The demolition of the medieval Bow Bridge, Leicester, that Richard would have crossed….

The old myth about Richard striking his heel against Bow Bridge on his way to Bosworth, and then his head on the same place when being carried ignominiously back to Leicester after the battle, is very well known indeed. As is the supposed prediction of this sequence of events by an old woman in the… Continue reading The demolition of the medieval Bow Bridge, Leicester, that Richard would have crossed….

Were the Houses of York and Lancaster true Plantagenets or not….?

When reading the Yorkshire post I came upon the following sentence: “It’s thought that the white rose was adopted as a symbol in the 14th century, when it was introduced by Edmund of Langley, the first Duke of York and founder of the House of York, a dynasty related to the Plantagenet kings.” Related to… Continue reading Were the Houses of York and Lancaster true Plantagenets or not….?

Tales of a Ricardian Traveler – Debunking a Myth at Dartington Hall

Originally posted on RICARDIAN LOONS:
Lady on Horseback, mid-15th c., British Museum Dartington Hall, near Totnes in Devon and just southeast of Dartmoor National Park, represents a uniquely British form of historical contradiction. It is both medieval, having parts of a Grade I-listed late 14th century manor house, and modern, being the current home of…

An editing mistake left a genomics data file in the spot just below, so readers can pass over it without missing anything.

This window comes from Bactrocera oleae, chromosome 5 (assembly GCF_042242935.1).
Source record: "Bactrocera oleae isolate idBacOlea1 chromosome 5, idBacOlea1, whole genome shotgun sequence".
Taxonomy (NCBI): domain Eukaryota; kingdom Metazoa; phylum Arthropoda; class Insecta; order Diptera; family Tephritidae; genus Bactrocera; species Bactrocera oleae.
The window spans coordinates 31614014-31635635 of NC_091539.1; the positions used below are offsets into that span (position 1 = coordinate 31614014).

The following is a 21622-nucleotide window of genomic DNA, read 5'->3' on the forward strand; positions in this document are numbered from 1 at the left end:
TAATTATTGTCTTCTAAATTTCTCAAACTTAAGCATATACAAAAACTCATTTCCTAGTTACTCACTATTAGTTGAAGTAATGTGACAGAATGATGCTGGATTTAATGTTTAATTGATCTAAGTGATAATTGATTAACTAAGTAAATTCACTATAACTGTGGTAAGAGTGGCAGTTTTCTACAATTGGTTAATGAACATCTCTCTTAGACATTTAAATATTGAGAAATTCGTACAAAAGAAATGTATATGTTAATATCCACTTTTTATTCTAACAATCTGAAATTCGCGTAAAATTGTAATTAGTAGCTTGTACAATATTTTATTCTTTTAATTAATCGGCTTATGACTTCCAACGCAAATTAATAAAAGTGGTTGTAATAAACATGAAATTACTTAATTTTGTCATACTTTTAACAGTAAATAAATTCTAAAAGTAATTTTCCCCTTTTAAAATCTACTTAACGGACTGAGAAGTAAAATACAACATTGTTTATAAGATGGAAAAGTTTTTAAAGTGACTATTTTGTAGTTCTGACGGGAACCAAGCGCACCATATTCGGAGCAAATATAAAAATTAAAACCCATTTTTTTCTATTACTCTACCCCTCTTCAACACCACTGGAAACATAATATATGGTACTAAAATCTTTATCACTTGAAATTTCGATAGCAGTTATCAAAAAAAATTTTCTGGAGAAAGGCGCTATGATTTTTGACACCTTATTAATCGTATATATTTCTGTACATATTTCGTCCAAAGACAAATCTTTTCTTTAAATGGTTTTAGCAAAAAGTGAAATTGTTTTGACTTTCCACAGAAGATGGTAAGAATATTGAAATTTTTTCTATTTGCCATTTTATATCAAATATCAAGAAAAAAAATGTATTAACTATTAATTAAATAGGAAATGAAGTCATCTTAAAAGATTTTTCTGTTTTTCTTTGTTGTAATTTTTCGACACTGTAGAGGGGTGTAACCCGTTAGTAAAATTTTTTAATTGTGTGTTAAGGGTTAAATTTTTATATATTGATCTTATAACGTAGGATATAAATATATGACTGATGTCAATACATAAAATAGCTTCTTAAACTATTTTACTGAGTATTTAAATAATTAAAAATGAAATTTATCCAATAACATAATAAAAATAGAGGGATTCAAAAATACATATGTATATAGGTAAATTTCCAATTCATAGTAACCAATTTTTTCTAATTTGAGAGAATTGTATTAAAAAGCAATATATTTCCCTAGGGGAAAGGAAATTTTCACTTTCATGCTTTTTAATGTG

JFK Parallels

A Ricardian author, C J Lock, has long been interested in John F Kennedy and has kindly given permission to reproduce her post about the parallels between JFK and Richard III. “On the anniversary of the death of John Fitzgerald Kennedy , it struck me that there are many similarities between two of my personal… Continue reading JFK Parallels

“The Wars of the Roses” by Ashdown-Hill

This new book looks at the characters, motivations, events and nomenclature of the Wars of the Roses, as we now know them. It confronts the great cliche that the series of battles began in 1455 and ended in 1485, demonstrating convincingly that it was still in progress decades later. Despite the fame of the Henry… Continue reading “The Wars of the Roses” by Ashdown-Hill

This Gentill Day Dawes

For fans of historical music one of the highlights of the reinterment festivities in Leicester earlier this year was “Concert for a King”, an evening with music from the time of Richard III performed by the a capella group Aitone and guest instrumentalist Susan Burns, with contemporary texts read by Dr. Tony Bentley. It took… Continue reading This Gentill Day Dawes